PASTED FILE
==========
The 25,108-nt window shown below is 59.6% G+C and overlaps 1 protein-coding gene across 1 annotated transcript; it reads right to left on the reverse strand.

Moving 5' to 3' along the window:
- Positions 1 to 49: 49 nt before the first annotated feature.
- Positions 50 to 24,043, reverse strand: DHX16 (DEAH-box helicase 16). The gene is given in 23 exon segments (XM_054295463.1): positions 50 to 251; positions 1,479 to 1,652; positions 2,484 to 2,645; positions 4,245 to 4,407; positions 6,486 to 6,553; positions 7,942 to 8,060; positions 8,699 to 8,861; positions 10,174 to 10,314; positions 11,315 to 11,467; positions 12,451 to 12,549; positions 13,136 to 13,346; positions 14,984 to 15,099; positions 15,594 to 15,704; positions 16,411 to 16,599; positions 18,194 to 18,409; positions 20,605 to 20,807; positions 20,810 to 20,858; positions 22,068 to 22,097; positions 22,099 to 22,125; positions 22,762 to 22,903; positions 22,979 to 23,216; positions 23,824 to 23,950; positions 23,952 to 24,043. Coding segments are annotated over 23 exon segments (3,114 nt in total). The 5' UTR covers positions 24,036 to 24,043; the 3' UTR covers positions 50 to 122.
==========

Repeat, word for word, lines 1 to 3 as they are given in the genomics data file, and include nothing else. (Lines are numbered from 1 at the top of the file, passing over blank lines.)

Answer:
The 25,108-nt window shown below is 59.6% G+C and overlaps 1 protein-coding gene across 1 annotated transcript; it reads right to left on the reverse strand.

Moving 5' to 3' along the window:
- Positions 1 to 49: 49 nt before the first annotated feature.